In most years, the World Hockey Championship being held April 24-May 9 in the Czech Republic would be dominating the media in Latvia. This year hockey politics is front and centre.
Following the 2000 championship in Germany, the International Ice Hockey Federation gave Latvia the right to host the 2006 tournament. The decision was swayed not only by the decent showings of the national team but also by legions of pumped-up Latvian hockey fans who impressed with their determined yet well-behaved support for their team. All Latvia had to do was build two new facilities, a 12,000-seat stadium and a second but smaller 8,000-seat facility.
Enter SIA Multihalle. Counting well-known personalities as its owners—including Kirovs Lipmans, president of the Latvian Hockey Federation (LHF); former basketballer and Latvijas ceļš politician and minister Ojārs Kehris, and Skonto head Guntis Indriksons—it would build the arenas with the blessing of the LHF. Multihalle unveiled its plans in 2002, initially promising to begin construction in the summer of 2003.
But construction has yet to start in earnest on the designated Skanstes Street site in Rīga. Multihalle has not been able to find investors and has been frantically stalling for time. On April 18, according to media reports, the company signed an agreement with Latvijas būvnieku stratēģisko partnerība (LBSP), a partnership of five locally based construction companies that would take over the project. Funding is still unclear, although Parekss Bank—Latvia’s largest bank—has been involved in the discussions. And on April 19, the LHF agreed to the change.
Another proposal has been put forward by SIA Merks, the Latvian subsidiary of an Estonian conglomerate, and Hansabanka for an arena on Lucavsala in Rīga just off the Salu bridge, according to the Rīga City Council information and public relations office. But media reports say the proposal doesn’t have support from the Latvian Hockey Federation. The Rīga City Council has final say because it has donated land for the Multihalle proposal on Skanstes Street and would have to do likewise for the Merks option.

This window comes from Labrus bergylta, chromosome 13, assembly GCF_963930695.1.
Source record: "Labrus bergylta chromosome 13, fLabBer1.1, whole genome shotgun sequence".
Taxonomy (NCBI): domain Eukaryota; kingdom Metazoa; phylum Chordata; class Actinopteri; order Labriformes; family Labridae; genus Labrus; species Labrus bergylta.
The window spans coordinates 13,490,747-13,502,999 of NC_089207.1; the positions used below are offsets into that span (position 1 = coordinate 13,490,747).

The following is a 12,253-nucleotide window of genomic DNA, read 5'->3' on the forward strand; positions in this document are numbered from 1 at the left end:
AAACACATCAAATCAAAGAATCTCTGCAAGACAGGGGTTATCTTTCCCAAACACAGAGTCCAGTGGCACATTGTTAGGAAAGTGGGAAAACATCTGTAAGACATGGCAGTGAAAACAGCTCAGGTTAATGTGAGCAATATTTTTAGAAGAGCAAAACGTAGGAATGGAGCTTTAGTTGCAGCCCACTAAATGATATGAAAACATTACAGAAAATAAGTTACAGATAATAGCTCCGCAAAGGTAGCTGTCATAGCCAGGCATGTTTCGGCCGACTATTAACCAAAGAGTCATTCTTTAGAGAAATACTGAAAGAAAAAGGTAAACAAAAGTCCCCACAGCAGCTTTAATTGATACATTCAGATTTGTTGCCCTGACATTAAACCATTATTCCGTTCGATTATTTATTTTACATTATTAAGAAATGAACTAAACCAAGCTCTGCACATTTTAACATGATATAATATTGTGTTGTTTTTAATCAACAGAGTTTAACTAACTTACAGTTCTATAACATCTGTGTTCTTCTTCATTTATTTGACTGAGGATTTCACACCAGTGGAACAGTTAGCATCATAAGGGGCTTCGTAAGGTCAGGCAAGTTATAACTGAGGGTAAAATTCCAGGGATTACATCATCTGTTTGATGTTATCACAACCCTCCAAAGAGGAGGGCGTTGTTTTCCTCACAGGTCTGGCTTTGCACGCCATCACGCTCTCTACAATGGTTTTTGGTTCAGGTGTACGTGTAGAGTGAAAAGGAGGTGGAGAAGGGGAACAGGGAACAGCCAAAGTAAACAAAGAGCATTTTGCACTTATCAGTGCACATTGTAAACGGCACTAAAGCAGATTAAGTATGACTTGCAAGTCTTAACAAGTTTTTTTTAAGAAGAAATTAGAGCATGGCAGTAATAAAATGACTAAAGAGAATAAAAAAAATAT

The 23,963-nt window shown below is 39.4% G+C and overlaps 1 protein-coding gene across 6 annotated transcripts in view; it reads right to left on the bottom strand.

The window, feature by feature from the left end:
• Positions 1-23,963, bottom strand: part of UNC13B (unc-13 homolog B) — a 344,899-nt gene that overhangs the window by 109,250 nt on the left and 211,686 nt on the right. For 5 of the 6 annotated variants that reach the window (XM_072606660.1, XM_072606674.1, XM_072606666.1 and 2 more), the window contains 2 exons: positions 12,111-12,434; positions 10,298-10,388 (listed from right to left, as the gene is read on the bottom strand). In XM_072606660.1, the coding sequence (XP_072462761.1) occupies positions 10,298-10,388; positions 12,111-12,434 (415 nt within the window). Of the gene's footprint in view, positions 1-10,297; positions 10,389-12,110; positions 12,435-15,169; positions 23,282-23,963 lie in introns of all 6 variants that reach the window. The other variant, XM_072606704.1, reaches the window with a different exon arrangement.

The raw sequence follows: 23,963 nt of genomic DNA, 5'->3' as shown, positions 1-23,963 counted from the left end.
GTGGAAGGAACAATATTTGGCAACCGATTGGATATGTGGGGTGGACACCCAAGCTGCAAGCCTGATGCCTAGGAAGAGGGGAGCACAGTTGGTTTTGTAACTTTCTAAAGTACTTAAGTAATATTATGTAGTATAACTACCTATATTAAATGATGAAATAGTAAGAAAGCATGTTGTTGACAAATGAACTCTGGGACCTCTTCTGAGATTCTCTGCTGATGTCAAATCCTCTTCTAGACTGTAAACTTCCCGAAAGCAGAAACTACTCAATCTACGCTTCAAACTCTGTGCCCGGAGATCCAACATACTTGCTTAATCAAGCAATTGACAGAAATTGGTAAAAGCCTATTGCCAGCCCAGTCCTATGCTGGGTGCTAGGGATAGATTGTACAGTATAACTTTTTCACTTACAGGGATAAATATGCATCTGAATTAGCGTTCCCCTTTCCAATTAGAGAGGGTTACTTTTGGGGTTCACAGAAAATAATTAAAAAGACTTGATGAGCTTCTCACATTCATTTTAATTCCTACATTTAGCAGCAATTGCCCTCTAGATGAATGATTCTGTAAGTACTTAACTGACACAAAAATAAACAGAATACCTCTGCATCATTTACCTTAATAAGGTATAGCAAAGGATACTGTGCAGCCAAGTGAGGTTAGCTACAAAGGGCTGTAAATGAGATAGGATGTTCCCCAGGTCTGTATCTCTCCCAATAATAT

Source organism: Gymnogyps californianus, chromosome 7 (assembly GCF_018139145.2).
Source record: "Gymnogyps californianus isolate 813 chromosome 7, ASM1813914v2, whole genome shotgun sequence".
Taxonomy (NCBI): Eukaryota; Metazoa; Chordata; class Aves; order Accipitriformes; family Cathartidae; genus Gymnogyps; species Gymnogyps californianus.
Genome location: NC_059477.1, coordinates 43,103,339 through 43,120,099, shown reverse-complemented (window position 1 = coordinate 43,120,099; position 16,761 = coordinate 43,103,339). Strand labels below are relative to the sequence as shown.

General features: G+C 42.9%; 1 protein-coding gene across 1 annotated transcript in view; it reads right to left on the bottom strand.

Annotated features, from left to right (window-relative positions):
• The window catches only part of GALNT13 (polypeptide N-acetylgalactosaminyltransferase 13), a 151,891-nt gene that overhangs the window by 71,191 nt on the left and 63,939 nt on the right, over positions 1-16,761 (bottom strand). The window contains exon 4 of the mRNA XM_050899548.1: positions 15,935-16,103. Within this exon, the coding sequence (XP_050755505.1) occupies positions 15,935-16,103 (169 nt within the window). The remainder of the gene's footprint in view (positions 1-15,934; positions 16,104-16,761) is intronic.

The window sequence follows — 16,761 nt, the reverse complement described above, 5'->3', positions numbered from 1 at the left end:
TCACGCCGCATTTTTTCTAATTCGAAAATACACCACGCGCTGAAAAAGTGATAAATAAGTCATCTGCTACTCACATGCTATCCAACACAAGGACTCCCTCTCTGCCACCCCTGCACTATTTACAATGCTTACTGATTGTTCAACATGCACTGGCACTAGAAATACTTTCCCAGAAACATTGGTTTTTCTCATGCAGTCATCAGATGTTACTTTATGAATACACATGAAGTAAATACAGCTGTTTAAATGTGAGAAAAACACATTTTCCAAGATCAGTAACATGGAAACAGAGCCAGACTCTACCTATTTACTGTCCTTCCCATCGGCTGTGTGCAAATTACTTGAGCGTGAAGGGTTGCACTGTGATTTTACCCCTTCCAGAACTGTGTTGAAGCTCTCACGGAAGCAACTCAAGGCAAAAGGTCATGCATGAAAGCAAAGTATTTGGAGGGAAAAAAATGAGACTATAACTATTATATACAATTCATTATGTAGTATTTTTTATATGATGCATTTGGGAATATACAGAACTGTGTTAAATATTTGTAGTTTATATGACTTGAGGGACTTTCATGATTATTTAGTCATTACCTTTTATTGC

Both proposals call for completion of the hockey arena by Feb. 1, 2006.
No matter which proposal is accepted, the city council will be asking for guarantees, Andris Ameriks, head of the Rīga City Council’s Development Committee, said April 14, according to the public relations office.
“If the hall is not completed by the forecast date, we’ll go after them for an appropriately large fine,” Ameriks said.
The city council is expected to consider the proposals April 21, according to media reports.
The site of the smaller rink has not been chosen but the City of Liepāja has submitted a proposal and is lobbying against Rīga interests. Lack of 600 four-star and five-star hotel rooms, which is an IIHF requirement, could be an issue for Liepāja.
Meanwhile, the newly formed Latvian Hockey Association (Latvijas Hokeja savienība, or LHS)—consisting of a who’s who in Latvian hockey and headed by Rīga entrepreneur Viesturs Koziols and openly feuding with the Latvian Hockey Federation—backs the Merks proposal.
And finally there’s the government-funded organizing committee of the 2006 championships headed by former Latvian President Guntis Ulmanis.
Ah, the murky world where Latvian business, politics and sports intersect.
Back in Switzerland, the IIHF is losing patience and on April 15 set a 10-day deadline for the mess to be sorted out. Otherwise it will take the games elsewhere. Things need to turn around quickly. If not, Latvia’s reputation in the sports world is going to take a beating with lost revenue and negative publicity. And, if so, don’t look for a major sports event to come looking for a Latvian venue too quickly.